Saturday, 21 August 2010

Fast beers and slow brewers

Yesterday I delivered to a pub at 6.15 p.m. The poor landlord was frantically tapping and venting extra casks because he’d been told that ‘nine CAMRA people’ were en route to his pub, and he was worried because he only had four beers on the bar. I hope they turned up and drank more than the usual CAMRA trips. Three halves and a couple of extra glasses, please.

Anyway, it started me thinking about Marstons Fast Cask.

Fast Cask starts with bright beer. Chilled, filtered, and forced through some pretty sophisticated processes to strip out ALL of the yeast before racking. Then the yeast goes back, in a gel bead, to be released into the beer. And this beer is ready for sale “more or less immediately after delivery”.

Marston’s are very reticent about how this is done, for understandable reasons. I’m indebted to Pat O’Neill of South Hants CAMRA, whose excellent article explained the technology to me and provided the illustration I have shamelessly ripped off.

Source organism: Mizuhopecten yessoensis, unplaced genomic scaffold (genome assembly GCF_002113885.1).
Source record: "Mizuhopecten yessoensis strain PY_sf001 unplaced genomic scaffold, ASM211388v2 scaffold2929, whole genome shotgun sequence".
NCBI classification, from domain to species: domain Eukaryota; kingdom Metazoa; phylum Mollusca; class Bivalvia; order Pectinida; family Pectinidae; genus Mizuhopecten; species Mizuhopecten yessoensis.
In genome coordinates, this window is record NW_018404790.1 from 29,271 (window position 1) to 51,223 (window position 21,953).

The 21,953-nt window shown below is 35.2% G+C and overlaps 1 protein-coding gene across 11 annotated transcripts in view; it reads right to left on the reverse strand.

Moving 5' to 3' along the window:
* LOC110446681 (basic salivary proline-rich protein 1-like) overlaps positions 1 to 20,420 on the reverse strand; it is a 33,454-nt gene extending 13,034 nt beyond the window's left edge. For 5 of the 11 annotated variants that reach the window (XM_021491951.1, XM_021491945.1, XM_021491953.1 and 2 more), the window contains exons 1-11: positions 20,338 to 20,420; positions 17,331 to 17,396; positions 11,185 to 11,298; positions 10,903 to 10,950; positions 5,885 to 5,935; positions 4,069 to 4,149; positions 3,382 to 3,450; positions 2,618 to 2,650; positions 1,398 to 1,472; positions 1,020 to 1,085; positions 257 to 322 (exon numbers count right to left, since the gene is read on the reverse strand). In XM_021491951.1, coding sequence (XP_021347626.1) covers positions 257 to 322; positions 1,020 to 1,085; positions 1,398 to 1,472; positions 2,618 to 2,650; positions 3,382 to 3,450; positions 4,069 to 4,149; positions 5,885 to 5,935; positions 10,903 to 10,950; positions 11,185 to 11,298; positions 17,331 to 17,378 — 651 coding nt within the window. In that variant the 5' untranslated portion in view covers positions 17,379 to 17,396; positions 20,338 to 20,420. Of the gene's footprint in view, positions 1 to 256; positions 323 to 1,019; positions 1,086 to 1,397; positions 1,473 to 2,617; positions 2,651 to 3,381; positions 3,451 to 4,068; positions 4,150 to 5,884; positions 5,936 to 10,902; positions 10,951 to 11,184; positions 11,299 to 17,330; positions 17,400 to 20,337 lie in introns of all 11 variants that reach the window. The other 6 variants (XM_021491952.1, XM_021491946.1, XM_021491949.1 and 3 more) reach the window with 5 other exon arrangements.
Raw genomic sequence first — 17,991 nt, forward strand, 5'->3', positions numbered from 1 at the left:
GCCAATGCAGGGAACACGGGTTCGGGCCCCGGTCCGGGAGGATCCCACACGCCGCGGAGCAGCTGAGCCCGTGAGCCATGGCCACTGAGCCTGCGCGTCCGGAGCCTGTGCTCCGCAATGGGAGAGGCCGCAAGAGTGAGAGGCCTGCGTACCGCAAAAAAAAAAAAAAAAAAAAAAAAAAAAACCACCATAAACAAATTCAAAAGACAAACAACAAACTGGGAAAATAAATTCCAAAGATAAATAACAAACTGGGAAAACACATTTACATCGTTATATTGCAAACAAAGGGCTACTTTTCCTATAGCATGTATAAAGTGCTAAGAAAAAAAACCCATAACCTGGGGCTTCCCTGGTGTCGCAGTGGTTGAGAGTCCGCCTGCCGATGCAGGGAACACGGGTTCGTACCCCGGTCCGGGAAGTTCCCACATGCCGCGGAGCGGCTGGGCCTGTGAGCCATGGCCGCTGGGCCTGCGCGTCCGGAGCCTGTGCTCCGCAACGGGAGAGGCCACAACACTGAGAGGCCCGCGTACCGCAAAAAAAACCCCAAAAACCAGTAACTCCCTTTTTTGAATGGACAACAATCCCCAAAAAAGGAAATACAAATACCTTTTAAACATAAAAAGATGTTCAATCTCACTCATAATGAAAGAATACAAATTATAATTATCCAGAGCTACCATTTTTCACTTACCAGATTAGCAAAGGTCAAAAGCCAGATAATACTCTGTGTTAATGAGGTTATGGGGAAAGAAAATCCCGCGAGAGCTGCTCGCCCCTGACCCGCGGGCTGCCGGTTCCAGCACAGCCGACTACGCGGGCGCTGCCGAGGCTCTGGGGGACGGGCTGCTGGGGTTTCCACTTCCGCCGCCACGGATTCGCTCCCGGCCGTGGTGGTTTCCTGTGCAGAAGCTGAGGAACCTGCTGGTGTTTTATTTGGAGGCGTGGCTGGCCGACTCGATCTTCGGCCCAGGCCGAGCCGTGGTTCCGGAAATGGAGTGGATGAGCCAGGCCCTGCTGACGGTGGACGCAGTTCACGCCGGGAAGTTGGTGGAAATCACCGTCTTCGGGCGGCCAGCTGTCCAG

Don’t get me wrong, this isn’t an attack on Marston’s or their Fast Cask beer. I haven’t tasted any, and I’m not questioning the quality. If you have tasted, and have any comments, please let me know.

I’m just a slow brewer, who can’t see why this is happening.

Marston’s say ….. “Our fastcask process delivers real cask beer that drops bright immediately and overcomes some of the operational barriers associated with cask beer.”

What are those operational barriers? Bringing beer in out of the sun on delivery days? Stripping down beer taps and washing them properly? Keeping a clean, cold cellar? Having coherent stock rotation? Not moving casks once they are on stillage?